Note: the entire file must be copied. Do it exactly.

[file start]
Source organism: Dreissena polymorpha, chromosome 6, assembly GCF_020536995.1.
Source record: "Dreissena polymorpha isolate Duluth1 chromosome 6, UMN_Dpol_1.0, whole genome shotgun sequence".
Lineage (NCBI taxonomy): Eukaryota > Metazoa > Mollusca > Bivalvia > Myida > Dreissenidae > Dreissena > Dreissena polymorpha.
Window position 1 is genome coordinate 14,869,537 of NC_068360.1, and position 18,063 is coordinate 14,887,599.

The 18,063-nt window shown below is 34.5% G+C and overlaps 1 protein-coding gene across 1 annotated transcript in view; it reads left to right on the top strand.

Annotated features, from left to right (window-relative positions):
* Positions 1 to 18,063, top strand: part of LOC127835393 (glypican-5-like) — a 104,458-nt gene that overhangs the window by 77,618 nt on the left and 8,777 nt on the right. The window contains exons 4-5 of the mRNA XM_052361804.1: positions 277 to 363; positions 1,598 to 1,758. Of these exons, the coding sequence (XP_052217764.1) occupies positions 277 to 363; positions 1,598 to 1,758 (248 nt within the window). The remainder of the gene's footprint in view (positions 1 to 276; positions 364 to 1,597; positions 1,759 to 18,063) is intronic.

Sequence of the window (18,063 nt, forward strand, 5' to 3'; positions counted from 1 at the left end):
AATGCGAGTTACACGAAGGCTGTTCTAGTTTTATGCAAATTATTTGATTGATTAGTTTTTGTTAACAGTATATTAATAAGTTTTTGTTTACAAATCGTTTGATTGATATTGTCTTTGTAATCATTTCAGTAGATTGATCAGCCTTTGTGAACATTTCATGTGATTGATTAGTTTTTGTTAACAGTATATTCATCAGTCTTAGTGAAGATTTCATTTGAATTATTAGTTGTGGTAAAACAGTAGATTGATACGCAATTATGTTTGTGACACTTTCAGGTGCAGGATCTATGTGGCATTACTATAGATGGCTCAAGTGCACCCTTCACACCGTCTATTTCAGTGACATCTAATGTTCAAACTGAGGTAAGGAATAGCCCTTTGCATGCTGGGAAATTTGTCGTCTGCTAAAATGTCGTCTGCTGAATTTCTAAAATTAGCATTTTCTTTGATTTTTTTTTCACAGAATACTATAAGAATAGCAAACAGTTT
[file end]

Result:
Source organism: Dreissena polymorpha, chromosome 6, assembly GCF_020536995.1.
Source record: "Dreissena polymorpha isolate Duluth1 chromosome 6, UMN_Dpol_1.0, whole genome shotgun sequence".
Lineage (NCBI taxonomy): Eukaryota > Metazoa > Mollusca > Bivalvia > Myida > Dreissenidae > Dreissena > Dreissena polymorpha.
Window position 1 is genome coordinate 14,869,537 of NC_068360.1, and position 18,063 is coordinate 14,887,599.

The 18,063-nt window shown below is 34.5% G+C and overlaps 1 protein-coding gene across 1 annotated transcript in view; it reads left to right on the top strand.

Annotated features, from left to right (window-relative positions):
* Positions 1 to 18,063, top strand: part of LOC127835393 (glypican-5-like) — a 104,458-nt gene that overhangs the window by 77,618 nt on the left and 8,777 nt on the right. The window contains exons 4-5 of the mRNA XM_052361804.1: positions 277 to 363; positions 1,598 to 1,758. Of these exons, the coding sequence (XP_052217764.1) occupies positions 277 to 363; positions 1,598 to 1,758 (248 nt within the window). The remainder of the gene's footprint in view (positions 1 to 276; positions 364 to 1,597; positions 1,759 to 18,063) is intronic.

Sequence of the window (18,063 nt, forward strand, 5' to 3'; positions counted from 1 at the left end):
AATGCGAGTTACACGAAGGCTGTTCTAGTTTTATGCAAATTATTTGATTGATTAGTTTTTGTTAACAGTATATTAATAAGTTTTTGTTTACAAATCGTTTGATTGATATTGTCTTTGTAATCATTTCAGTAGATTGATCAGCCTTTGTGAACATTTCATGTGATTGATTAGTTTTTGTTAACAGTATATTCATCAGTCTTAGTGAAGATTTCATTTGAATTATTAGTTGTGGTAAAACAGTAGATTGATACGCAATTATGTTTGTGACACTTTCAGGTGCAGGATCTATGTGGCATTACTATAGATGGCTCAAGTGCACCCTTCACACCGTCTATTTCAGTGACATCTAATGTTCAAACTGAGGTAAGGAATAGCCCTTTGCATGCTGGGAAATTTGTCGTCTGCTAAAATGTCGTCTGCTGAATTTCTAAAATTAGCATTTTCTTTGATTTTTTTTTCACAGAATACTATAAGAATAGCAAACAGTTT